U.S. #528Be- T7
1918-20 2¢ Washington
Issue Date: November 11, 1920
Printed by: Bureau of Engraving and Printing
Method: Offset printing
Find the Tiny Dots That
Distinguish U.S. #528B
A close inspection of the area above Washington’s lip reveals four rows of three dots each. This slight difference indicates the stamp is U.S. #528B – the 1918 2¢ Washington Type VII stamp variety.
Due to World War I shortages, the Bureau of Engraving and Printing temporarily switched to offset printing to produce this 2¢ Washington. The 2¢ Washington paid the post-war first-class letter rate – so many were used and discarded. Read on to learn more about the Series of 1918-20 2¢ Washington types.
Offset Printing Types IV-V-VA-VI-VII
The Series of 1918-20 2¢ Washington stamps had five distinct types produced, resulting from five separate photo negatives used to create the offset sheets. Eight areas on the stamp design reveal the differences – left-hand numeral “2,” toga button, toga rope, upper lip, nose shading, ribbon detail, leaves detail, and shading on top of Washington’s head.
Here is a summary of the primary differences:
Type V – Considered the standard by which other types are judged.
Type IV – Vertical lines in the toga button combine to form the word “DID,” with the first D backwards (others have 5 vertical lines). Laurel leaves and ribbon details not as well defined as in other types.
Type VA – Shading on the nose is incomplete, third line above nostril has only four dots, instead of six dots found in the other types.
Type VI – The line separating the two halves of left-hand numeral “2” is very wide.
Type VII – Above the upper lip there are four rows of three dots each. Other types have only two dots. Line separating halves in “2” wider than all other types except VI.
The Bureau of Engraving and Printing experimented with a printing method known as “offset printing” to increase production and save money. Photographs of a die proof used for flat plate and rotary stamps were enlarged and “re-touched” to make the details clearer. A photo negative of the altered image was then shrunk back to normal size and placed on a sensitized plate, one after the other. Next, an entire “mask” (image) of the plate was used to create the offset plates.
This allowed the bureau to create plates of much greater size than possible with the engraved method. Plates contained 400, 800, or 1600 stamp subjects.
Identifying Offset Printed Stamps
The ink on offset printed stamps feels smooth and flat. Stamps made by an engraved flat plate or rotary press have a textured feel, due to the raised ink on the surface. Offset printed stamps also often have poor-quality images. They typically don’t have as distinct detail as engraved stamps. Double-printed stamps were also relatively common. Sometimes sheets were so lightly printed they were run through again to save paper.
Series of 1917-20 Stamps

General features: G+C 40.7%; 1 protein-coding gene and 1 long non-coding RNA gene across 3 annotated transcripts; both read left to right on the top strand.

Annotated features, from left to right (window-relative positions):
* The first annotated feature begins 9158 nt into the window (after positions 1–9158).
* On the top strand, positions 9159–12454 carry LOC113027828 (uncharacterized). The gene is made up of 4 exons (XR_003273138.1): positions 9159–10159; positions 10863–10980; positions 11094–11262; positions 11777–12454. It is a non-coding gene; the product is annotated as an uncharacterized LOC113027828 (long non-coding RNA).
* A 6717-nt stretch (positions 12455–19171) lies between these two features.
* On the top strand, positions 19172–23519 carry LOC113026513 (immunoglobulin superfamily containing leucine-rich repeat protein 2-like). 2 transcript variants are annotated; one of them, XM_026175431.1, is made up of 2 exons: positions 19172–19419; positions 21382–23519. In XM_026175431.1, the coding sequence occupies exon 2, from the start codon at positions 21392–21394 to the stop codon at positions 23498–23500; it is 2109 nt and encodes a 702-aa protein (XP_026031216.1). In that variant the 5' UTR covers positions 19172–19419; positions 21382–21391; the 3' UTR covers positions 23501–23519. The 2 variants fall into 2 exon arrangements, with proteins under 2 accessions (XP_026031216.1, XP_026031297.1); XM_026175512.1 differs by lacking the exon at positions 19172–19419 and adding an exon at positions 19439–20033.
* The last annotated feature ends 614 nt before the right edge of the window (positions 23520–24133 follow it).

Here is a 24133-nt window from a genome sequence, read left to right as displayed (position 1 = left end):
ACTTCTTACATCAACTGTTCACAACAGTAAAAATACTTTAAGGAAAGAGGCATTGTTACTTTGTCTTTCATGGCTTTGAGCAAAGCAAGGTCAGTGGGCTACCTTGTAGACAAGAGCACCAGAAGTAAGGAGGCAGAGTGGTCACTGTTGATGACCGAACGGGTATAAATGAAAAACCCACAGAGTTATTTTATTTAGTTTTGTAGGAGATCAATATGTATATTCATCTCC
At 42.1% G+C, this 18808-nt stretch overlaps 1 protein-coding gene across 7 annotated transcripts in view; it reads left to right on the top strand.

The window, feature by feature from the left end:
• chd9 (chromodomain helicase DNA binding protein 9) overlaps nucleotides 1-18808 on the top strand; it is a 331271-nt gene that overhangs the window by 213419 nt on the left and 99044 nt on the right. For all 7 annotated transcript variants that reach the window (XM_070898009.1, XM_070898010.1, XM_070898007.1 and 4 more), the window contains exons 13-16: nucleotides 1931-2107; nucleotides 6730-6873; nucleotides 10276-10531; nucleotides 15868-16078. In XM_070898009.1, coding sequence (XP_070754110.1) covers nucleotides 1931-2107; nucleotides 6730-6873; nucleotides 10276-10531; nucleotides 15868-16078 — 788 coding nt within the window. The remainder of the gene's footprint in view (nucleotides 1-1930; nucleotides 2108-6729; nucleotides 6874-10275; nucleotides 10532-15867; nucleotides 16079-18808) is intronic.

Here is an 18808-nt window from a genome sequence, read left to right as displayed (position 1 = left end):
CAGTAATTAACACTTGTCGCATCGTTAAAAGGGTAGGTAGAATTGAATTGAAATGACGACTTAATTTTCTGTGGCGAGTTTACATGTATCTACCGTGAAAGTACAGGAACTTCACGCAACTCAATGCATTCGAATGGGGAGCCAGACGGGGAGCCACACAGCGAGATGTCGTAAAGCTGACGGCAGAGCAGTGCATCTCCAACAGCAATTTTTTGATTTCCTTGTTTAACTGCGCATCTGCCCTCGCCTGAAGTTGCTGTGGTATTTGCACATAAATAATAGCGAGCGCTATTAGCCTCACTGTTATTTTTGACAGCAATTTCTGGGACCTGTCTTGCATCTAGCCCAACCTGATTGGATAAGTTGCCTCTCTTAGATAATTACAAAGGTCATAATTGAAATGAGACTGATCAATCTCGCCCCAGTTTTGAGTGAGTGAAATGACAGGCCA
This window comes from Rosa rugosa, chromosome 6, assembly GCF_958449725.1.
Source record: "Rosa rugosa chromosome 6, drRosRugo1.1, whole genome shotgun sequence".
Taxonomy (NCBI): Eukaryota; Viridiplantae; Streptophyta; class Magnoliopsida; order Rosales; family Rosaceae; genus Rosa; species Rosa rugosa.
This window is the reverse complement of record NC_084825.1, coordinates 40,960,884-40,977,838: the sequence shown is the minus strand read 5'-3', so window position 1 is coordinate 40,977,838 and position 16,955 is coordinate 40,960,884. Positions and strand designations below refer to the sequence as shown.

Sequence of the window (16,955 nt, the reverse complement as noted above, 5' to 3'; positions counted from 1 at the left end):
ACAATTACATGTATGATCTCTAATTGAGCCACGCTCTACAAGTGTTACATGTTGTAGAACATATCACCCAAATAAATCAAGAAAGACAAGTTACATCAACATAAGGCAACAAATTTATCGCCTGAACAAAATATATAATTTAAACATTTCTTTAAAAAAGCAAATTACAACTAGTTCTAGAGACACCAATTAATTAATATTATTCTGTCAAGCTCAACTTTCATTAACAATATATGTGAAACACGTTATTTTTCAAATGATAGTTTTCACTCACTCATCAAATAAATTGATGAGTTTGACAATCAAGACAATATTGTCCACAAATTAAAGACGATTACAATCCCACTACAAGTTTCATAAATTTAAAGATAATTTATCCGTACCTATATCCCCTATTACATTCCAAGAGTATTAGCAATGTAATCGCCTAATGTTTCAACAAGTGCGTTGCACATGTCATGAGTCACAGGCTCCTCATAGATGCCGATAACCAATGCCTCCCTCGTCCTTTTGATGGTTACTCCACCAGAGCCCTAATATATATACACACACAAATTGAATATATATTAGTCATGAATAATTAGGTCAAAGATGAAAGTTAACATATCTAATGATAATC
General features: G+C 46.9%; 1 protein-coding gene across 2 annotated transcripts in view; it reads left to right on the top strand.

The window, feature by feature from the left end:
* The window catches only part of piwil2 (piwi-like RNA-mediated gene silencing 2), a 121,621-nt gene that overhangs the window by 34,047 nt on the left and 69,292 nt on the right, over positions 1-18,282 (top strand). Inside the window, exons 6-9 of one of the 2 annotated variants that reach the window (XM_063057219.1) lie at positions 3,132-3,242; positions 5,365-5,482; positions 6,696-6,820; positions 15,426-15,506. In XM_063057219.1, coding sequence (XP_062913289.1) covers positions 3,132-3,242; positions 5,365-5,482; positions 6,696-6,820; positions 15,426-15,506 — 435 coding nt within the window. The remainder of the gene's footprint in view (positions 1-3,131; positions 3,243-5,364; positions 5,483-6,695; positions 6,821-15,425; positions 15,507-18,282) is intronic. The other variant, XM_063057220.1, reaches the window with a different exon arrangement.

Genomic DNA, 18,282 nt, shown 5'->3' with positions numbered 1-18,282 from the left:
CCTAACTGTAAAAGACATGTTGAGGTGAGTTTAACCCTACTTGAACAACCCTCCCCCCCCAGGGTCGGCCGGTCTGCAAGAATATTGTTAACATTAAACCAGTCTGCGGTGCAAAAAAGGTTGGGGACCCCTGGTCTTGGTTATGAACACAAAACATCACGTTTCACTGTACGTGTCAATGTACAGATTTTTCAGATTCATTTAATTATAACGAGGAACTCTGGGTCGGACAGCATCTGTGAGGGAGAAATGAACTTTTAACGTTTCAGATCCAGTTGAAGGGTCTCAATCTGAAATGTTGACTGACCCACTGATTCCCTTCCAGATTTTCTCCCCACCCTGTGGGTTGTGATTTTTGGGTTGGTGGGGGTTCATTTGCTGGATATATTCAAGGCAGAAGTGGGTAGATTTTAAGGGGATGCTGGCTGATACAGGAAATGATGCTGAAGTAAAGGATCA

Lack of funds and materials during the war caused the Bureau of Engraving and Printing to experiment with various printing methods. In addition to the rotary press, the new offset printing was tried.
In November of 1917, the first class postage rate was changed from two cents to three cents, causing the demand for the 3¢ stamp to soar. Demand for the 1¢ stamp, to use along with the 2¢ stamp, also increased. In order to keep up with the public’s requests, the Bureau was operating at full capacity.
Inability to obtain the materials from Germany to produce a quality ink resulted in the use of inferior inks. These inks, which contained grit, were abrasive and had a tendency to wear out the plates faster. The average life of a plate was 10 days. They were wearing out faster than the Bureau could make them! Besides reducing the wear and tear on the plates, offset printing was advantageous because plates for this process could be made much quicker.
One of the negative aspects of using this method, however, was a less defined and somewhat blurry image. Some designs were modified in order to achieve a better impression. Eventually, a better grade of ink was found and stamps were once again printed by the higher-quality engraving process.
Following the war, many countries had depleted their resources. Items such as food, clothing, and machinery were greatly needed, and the U.S. responded by sending shipments of supplies to the war-torn countries of France, Russia, and other nations. High-value stamps were needed to prepay postage and registry on international packages, and it was decided to release stamps with both $2 and $5 denominations. The sudden demand for these issues, however, did not allow time for new designs to be prepared. So, the designs from the 1902 series were used. Identical in color and design, the 1917 issues can be distinguished by their lack of a watermark.
In 1918, the Bureau finally found the time to prepare new designs. On August 19th, the $2 and $5 stamps were released carrying portraits of Ben Franklin. In addition to being printed horizontally, they were also printed using two colors. The changes were made so postal clerks could easily tell the difference between these stamps and the lower denominations.
The $2 stamp was approved in dark red; however, due to an error, it was first printed in orange. Unfortunately, the error was not discovered until the stamps had been printed and distributed. When the Bureau received the proper ink, the stamps were printed in the intended color and redistributed. Collectors, however, not realizing the orange version was the error, stocked up on the dark red issue. Today, this error is extremely scarce. Although the shades of green on the $5 issue vary somewhat, they are all classified as deep green.